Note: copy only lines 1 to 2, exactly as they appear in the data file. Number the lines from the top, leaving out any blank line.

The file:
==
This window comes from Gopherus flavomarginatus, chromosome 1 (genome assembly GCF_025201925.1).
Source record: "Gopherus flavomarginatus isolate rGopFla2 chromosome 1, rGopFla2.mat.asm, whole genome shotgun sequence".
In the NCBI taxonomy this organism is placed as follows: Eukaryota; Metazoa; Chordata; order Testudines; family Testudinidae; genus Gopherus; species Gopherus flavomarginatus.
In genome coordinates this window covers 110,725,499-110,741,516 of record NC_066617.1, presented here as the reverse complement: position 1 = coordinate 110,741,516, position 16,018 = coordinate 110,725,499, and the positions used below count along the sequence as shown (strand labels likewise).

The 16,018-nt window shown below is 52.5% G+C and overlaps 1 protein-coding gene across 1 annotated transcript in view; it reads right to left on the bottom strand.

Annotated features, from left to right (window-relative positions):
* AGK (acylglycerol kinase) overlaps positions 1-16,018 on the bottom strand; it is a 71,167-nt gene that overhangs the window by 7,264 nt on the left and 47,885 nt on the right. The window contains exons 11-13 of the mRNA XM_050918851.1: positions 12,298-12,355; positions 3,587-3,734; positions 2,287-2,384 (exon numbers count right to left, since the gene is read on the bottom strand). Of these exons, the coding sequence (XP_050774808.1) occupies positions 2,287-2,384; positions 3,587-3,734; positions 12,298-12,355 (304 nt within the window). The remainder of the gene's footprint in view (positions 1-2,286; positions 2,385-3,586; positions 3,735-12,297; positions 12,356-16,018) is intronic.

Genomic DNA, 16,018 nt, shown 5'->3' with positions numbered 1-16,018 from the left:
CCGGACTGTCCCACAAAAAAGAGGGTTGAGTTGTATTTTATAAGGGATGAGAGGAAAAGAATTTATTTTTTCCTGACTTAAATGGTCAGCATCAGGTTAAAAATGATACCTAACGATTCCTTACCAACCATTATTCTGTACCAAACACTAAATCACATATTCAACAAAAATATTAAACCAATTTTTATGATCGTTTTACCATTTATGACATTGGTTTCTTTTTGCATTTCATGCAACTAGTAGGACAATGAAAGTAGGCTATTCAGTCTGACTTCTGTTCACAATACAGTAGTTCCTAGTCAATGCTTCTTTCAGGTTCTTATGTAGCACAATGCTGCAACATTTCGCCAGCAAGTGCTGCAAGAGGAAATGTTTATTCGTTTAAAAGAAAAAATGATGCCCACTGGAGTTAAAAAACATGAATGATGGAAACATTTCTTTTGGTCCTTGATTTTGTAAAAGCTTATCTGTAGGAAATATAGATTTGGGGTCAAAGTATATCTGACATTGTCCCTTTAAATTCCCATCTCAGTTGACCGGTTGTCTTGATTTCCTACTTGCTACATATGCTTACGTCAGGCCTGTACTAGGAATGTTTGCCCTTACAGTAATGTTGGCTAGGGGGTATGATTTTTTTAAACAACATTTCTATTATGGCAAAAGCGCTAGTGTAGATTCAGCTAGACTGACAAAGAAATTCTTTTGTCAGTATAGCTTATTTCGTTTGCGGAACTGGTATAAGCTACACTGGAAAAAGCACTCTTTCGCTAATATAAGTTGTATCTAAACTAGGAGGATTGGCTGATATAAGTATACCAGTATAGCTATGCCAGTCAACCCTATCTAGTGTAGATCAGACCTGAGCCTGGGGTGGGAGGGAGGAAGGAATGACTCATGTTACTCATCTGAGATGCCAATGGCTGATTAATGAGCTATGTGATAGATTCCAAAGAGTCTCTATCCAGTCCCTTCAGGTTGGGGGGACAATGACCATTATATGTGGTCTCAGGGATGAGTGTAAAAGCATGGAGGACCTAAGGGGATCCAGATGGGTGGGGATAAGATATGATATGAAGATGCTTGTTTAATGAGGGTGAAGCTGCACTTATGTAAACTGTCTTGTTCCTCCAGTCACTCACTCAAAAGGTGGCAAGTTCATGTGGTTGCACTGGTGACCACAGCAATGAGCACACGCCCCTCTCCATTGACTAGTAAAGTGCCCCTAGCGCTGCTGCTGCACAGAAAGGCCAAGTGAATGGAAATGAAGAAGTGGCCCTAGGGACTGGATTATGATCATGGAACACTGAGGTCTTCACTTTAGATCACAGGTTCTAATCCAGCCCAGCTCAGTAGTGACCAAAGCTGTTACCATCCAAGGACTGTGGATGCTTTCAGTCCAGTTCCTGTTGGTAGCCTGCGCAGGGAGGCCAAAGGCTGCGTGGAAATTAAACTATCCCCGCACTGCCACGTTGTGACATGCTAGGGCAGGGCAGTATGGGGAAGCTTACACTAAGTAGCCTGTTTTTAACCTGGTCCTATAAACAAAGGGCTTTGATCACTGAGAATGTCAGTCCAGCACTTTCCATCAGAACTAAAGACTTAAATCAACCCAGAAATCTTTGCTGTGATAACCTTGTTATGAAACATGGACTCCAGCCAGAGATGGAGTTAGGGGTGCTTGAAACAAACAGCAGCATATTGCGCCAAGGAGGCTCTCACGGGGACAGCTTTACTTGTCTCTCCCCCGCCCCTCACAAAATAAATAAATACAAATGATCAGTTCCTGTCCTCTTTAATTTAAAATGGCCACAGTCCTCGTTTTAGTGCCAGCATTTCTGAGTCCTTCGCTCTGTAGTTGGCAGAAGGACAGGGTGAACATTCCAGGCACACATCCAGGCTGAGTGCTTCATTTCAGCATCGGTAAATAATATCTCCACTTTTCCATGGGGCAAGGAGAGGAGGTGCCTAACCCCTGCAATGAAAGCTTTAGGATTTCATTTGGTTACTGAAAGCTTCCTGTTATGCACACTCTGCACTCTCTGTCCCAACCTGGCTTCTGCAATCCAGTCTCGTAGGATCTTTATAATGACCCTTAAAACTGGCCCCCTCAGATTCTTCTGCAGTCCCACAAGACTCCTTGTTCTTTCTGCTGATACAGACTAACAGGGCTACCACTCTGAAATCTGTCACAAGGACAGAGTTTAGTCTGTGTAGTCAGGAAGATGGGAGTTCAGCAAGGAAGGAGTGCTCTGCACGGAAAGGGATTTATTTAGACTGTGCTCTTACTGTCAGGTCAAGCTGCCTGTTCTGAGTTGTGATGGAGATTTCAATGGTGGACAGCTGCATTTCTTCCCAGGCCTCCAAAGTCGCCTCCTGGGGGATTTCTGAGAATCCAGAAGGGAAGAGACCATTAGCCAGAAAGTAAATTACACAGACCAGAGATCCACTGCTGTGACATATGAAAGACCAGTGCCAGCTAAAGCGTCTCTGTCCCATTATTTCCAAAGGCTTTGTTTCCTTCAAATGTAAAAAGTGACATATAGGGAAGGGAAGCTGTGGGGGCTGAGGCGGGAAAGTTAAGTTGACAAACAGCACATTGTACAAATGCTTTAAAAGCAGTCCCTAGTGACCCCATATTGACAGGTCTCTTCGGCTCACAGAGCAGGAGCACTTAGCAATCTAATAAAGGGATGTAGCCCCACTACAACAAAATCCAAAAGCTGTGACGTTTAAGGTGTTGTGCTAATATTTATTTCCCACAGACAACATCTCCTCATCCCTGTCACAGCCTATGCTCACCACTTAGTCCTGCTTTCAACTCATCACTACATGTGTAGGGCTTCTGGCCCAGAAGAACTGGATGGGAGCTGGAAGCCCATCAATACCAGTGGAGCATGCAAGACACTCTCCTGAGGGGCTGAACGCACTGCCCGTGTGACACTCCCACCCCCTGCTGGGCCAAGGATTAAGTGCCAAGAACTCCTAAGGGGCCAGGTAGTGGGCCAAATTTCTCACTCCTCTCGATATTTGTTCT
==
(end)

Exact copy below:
This window comes from Gopherus flavomarginatus, chromosome 1 (genome assembly GCF_025201925.1).
Source record: "Gopherus flavomarginatus isolate rGopFla2 chromosome 1, rGopFla2.mat.asm, whole genome shotgun sequence".